By Chen Hailu; translated by Yixing Li From 1961 to 1988, Chinese animators at the Shanghai Animation Film Studio produced four traditional ink-painting animated films, winning numerous accolades at home and abroad. No new ink-painting animation had been produced since 1989. It was not until 2003 that ink-painting animation resurfaced in China with the production … Continue reading CGI Ink-Painting Animation in Contemporary China, 1989-2019
By Peng-yi Tai Puppets, Gods, and Brands: Theorizing the Age of Animation from Taiwanis a truly unconventional book about animation. It is unconventional not because it is so deeply interdisciplinary, ranging from religion, film and media studies, psychoanalysis, sociology, to East Asian studies, but because it is essentially an anthropology of animation. Rather than discussing … Continue reading Puppets, Gods, and Brands: Theorizing the Age of Animation from Taiwan, by Teri Silvio. Honolulu: University of Hawai’i Press, 2019. 270 pp.
By Nick Stember Published in May 1980 by the Shanghai Fine Arts Press, Fellow Ants, Please Be Aware!is a 46 page long, full color lianhuanhua (linked pictures) with an initial print run of 400,000. While traditional narratological analysis (as exemplified by Vladimir Propp) is perhaps difficult to apply to this story given the distinct cultural … Continue reading Narratological Analysis of Fellow Ants, Please Be Aware!
By Ling Zhang The extraordinary commercial success of recent Chinese animated films such as Monkey King: Hero is Back (2015), White Snake (2019), and Nezha: Birth of the Demon Child (2019) has rekindled the domestic Chinese audience’s interest in Chinese animation, and has also attracted considerable attention from both popular media and academia. However, these … Continue reading Animated Encounters: Transnational Movements of Chinese Animation, 1940s-1970s, by Daisy Yan Du. Honolulu: University of Hawai’i Press, 2019. 276 pp.
By Rebecca Scott Lianhuanhua, while varying in size and format are generally palm-sized serial picture stories which emerged in China’s cities, particularly Shanghai during the Republican period and by 1949 were a ubiquitous form of urban-based popular culture read by adults and children alike. While comic publication boomed in the 1950s and 1960s, as the … Continue reading A Literature Review: Lianhuanhua
By Weihua Wu Mainland China has been enjoying a renewed appreciation for animation—one that links cyberspace with the box-office, and that extends far beyond the categories of children’s “donghua” or “meishu film.” The problems encountered by Chinese animation during the past 30 years has been the unnegotiated conflicts between the marketization of Chinese animation filmmaking and … Continue reading Can We Talk about the Rejuvenation of Chinese Animation?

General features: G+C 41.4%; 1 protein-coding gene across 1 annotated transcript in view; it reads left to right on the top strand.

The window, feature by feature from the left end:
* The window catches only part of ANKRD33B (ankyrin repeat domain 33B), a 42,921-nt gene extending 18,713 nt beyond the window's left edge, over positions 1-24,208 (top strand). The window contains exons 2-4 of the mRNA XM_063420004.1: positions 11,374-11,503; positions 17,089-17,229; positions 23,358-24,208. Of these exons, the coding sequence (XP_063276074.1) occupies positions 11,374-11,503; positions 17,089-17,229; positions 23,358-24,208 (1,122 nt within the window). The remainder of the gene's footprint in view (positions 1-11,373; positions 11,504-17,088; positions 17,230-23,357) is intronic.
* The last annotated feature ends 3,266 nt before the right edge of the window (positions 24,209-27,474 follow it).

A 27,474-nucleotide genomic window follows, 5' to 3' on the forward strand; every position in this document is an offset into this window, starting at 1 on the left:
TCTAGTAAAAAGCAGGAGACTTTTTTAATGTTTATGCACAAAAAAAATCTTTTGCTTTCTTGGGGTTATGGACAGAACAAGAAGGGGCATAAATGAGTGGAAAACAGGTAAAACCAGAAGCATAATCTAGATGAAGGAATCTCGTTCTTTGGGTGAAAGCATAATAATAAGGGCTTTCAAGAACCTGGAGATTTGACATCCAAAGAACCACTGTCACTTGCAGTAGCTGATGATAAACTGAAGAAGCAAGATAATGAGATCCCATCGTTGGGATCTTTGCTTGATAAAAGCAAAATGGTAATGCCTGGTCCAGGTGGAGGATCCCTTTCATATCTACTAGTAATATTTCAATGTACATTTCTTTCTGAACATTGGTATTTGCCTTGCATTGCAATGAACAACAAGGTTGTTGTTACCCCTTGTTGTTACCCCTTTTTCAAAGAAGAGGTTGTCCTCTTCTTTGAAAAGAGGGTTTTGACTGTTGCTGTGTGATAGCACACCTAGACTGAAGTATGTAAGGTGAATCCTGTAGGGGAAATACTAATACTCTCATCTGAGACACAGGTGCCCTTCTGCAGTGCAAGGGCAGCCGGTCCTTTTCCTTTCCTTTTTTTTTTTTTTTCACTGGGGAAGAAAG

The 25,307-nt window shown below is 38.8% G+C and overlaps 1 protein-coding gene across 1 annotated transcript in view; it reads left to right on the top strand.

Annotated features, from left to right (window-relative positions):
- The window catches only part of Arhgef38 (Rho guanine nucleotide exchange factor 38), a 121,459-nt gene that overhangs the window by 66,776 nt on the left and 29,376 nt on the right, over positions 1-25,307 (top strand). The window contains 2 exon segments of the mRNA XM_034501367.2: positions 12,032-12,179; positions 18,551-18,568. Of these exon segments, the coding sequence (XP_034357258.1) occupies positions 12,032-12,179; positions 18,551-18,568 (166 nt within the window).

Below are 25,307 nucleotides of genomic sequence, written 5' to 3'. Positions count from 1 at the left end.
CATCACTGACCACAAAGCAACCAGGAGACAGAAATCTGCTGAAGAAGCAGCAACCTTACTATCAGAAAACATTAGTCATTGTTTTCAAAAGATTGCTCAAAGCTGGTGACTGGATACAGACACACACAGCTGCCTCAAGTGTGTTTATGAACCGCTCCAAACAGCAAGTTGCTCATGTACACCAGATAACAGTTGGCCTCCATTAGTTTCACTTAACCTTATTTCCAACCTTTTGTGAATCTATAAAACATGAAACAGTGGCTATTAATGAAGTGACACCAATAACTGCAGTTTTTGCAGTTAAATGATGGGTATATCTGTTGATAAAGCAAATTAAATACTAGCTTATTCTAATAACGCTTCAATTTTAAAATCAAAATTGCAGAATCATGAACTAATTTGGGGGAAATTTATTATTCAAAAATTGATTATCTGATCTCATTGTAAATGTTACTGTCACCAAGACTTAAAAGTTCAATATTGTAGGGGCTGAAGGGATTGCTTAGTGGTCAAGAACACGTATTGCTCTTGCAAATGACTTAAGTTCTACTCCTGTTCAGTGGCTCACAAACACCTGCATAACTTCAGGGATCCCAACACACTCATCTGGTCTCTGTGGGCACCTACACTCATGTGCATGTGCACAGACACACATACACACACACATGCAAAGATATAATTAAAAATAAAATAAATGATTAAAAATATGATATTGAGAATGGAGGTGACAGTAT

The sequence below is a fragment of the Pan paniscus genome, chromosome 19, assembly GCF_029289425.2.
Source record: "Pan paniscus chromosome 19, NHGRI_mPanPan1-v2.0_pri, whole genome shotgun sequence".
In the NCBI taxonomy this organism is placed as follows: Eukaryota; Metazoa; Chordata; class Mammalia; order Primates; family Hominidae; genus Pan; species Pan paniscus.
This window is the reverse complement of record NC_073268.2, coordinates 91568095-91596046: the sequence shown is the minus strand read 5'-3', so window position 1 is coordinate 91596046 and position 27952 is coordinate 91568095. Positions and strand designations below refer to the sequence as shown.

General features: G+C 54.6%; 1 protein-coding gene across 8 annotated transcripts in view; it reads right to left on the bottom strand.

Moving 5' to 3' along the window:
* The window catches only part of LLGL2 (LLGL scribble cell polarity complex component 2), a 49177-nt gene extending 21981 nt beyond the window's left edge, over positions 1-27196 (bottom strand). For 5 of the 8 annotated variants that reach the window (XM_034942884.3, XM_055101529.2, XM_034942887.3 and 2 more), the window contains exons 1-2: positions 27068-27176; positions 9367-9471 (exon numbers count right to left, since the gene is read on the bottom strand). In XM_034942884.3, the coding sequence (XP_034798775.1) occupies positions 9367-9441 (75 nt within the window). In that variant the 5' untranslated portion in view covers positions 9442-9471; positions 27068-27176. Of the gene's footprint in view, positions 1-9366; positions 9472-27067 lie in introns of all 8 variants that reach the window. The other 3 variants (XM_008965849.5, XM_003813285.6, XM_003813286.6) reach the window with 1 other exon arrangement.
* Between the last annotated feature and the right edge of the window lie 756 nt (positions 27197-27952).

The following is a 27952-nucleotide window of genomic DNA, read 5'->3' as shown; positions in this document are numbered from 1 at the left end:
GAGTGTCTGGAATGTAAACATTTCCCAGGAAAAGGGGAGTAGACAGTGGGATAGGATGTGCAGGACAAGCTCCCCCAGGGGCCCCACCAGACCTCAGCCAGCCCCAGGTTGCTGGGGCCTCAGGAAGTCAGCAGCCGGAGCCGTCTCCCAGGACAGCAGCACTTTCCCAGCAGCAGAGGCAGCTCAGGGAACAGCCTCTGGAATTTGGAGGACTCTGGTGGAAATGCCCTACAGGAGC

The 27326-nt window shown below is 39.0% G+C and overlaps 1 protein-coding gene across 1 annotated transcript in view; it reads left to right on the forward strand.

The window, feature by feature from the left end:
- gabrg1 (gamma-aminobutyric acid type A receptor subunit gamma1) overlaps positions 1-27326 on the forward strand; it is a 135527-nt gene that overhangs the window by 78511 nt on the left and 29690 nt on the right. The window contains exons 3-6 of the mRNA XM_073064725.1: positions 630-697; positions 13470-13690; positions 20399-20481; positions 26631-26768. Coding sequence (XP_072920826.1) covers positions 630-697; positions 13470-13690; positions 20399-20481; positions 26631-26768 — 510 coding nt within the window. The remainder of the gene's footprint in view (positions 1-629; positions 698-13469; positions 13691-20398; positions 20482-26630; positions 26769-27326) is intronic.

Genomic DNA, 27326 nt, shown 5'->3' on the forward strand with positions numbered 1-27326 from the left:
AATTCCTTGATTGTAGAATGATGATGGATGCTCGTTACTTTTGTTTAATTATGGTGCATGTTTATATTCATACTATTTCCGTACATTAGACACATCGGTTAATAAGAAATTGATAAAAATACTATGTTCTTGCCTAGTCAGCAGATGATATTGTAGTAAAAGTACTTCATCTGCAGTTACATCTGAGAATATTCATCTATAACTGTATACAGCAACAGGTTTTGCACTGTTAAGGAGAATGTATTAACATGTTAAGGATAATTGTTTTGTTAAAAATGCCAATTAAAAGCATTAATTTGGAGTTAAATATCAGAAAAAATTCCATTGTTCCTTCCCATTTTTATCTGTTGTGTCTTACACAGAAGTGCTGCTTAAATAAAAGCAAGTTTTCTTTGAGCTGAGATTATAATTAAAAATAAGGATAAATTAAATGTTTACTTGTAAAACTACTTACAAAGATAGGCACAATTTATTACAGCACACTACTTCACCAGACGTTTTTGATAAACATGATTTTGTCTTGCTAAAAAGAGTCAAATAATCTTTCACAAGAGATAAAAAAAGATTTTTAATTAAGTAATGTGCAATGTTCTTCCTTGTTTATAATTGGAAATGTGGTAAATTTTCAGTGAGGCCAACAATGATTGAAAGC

By Lawrence Zi-Qiao Yang Edited by film and media scholars Li Guo and Jinying Li, the two special issues of the Journal of Chinese Cinemas—Animating Chinese Cinemas I and II—not only mark an important milestone in the study of Chinese animation but also point toward a series of historical, theoretical, and methodological questions central to the … Continue reading Review of Animating Chinese Cinemas I & II (Special Issues of the Journal of Chinese Cinemas), edited by Li Guo & Jinying Li, 2017.
By Winnie Fu Hong Kong animation has a unique path of development, which contributed to its scattered but significant achievements in the past 50-odd years. Its multifaceted developments are linked to the dedication—even obsession—of a group of motivated animators who had successfully created world-acclaimed productions and continue to add to Hong Kong’s list of missions … Continue reading Hong Kong Animation History Revisited
Download PDF By Isabel Galwey In the first two decades of the twentieth century, animation in Mainland China (and, indeed, the world over) has seen a remarkable efflorescence, as advances in digital technology and diversification of viewing platforms have allowed for an unsettled, shifting multiplicity of animated expression. Through examining the work of several contemporary … Continue reading The Urban Fringes of Contemporary Chinese Animation
By Daisy Yan Du American animated films, such as the Out of the Inkwell series (1918-1929), were first introduced to Shanghai around the late 1910s and early 1920s, at a time when warlords had plunged China into wars and chaos. Usually screened before a live-action film, animated films were often called moving shadow plays (huodong … Continue reading Katong, Meishupian, and Donghua: On Terms of Chinese Animation